https://usafacts.org/articles/farmer-demographics/

This could simply be a margin of error effect in polling. We are talking 3.6% based on BOL numbers from 2020 if you accept the 99.4% number. If you take the Mother Jones article the difference is only 1.3%.

Hardly an outrage or indicative of systemic racism.

Not that I would accuse our noble liberal leaders in DC (or the honest and forthright MSM) of attempting to massage data to create a problem convenient for their electoral base/those of their own leanings.

LC

Mother Jones pegged the number at 97%.

Yeah, this is why I’d love to see more data – coming up with different numbers via different methodologies happens, since things aren’t exact, but there’s a pretty big difference between 97% and 99.4%. Obviously, the closer it gets to the ratio of farmers by race, the more you’re in the ‘noise’ of error, and not something that warrants action.

But I’m arguing from the perspective of if there’s a clear signal, then fixing it seems fine to me.

5JC

I actually read the article you cited and the numbers cited has nothing to do with Covid relief. It was about the MFP trade relief bill. The Chinese had of course had targeted white farmers since they made up a good chunk of Trump’s base.

Farmers in the US are actually 95.4% white. Only 1.3% are black, most of the rest being NA.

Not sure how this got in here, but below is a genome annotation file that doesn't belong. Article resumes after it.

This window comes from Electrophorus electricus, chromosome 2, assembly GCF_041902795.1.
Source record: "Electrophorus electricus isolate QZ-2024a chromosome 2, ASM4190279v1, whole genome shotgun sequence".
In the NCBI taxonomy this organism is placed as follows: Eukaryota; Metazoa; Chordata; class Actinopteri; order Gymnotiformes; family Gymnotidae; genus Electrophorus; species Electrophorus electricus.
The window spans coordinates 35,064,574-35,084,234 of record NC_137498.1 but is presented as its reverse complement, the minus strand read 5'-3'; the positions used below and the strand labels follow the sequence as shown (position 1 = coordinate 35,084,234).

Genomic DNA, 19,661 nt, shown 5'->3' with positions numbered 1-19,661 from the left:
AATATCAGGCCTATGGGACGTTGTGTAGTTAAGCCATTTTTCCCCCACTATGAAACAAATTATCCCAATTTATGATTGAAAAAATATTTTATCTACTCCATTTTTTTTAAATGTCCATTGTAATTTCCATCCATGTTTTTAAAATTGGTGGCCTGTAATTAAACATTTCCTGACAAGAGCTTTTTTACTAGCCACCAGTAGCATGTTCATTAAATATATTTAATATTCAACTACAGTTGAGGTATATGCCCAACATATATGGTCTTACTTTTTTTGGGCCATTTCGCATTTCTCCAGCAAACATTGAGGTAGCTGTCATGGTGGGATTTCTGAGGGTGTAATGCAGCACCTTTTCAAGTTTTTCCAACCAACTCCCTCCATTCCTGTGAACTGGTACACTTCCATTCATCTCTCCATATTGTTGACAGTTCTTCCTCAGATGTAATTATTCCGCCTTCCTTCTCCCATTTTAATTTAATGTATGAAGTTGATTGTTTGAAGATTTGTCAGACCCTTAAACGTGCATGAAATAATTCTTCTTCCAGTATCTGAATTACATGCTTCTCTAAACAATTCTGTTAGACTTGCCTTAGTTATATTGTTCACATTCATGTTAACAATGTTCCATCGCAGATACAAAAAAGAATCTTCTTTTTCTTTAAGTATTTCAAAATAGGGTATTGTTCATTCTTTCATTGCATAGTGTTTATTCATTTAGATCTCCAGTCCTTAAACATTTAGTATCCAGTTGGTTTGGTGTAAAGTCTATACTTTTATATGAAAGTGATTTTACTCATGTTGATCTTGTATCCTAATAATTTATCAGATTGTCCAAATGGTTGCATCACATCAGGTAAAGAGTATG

The MFP primarily favored large corporate farms many of which are publicly traded corporations. To say that they are “white farmers” is simply untrue. Some of the largest recipient corporations such as JBS SA, that received billions, are not only foreign owned but is also nearly completely owned and run by Brazilians, presumably mixed-race Hispanic since whites do not make up a majority there.

LC

I actually read the article you cited and the numbers cited has nothing to do with Covid relief.

That’s why I said I’m torn on things like this. I didn’t see a specific case in Ex-PH2’s post, so I linked the farm relief issue, which seems similar.

I think there’s all sorts of valid opinions on targeting relief towards people who were victims of a trade-war with another nation.

In terms of the percentages in this case, though, like I said, I’d like to see more data. If, to take the numbers from the NBC article, 99.4% of aid went to the 95.4% of white farmers, and 0.6% went to the other 4.6%, that does seem a bit imbalanced, doesn’t it?

And one of the questions then is, what caused that? Is it because China targeted goods mostly produced by white farmers, and hence the relief went to them (again, with all sorts of valid positions to have on whether that’s a good thing for the US to do), or is it because there was some racial bias in the relief grants? The latter would not be outside the realm of possibility, given the various studies that show bias, even unconscious bias, against ‘black’ names, or other such things.

All I’m saying is that I think it’s worth considering and analyzing the data. The relief should’ve been granted by need, not race. If it was, great. If not, that should probably be fixed.

5JC

My point was more along the lines that the money wasn’t actually given to white farmers it was given to large corporations.

Poetrooper

That low percentage of black farmers is most likely due to the nature of black farming in the South where most of the black farmers were post-Civil War. Those that weren’t sharecroppers working land owned by whites, were small-plot farmers whose operations didn’t allow them to participate in the huge leap in mechanization/corporate farming in the last half of the 20th Century.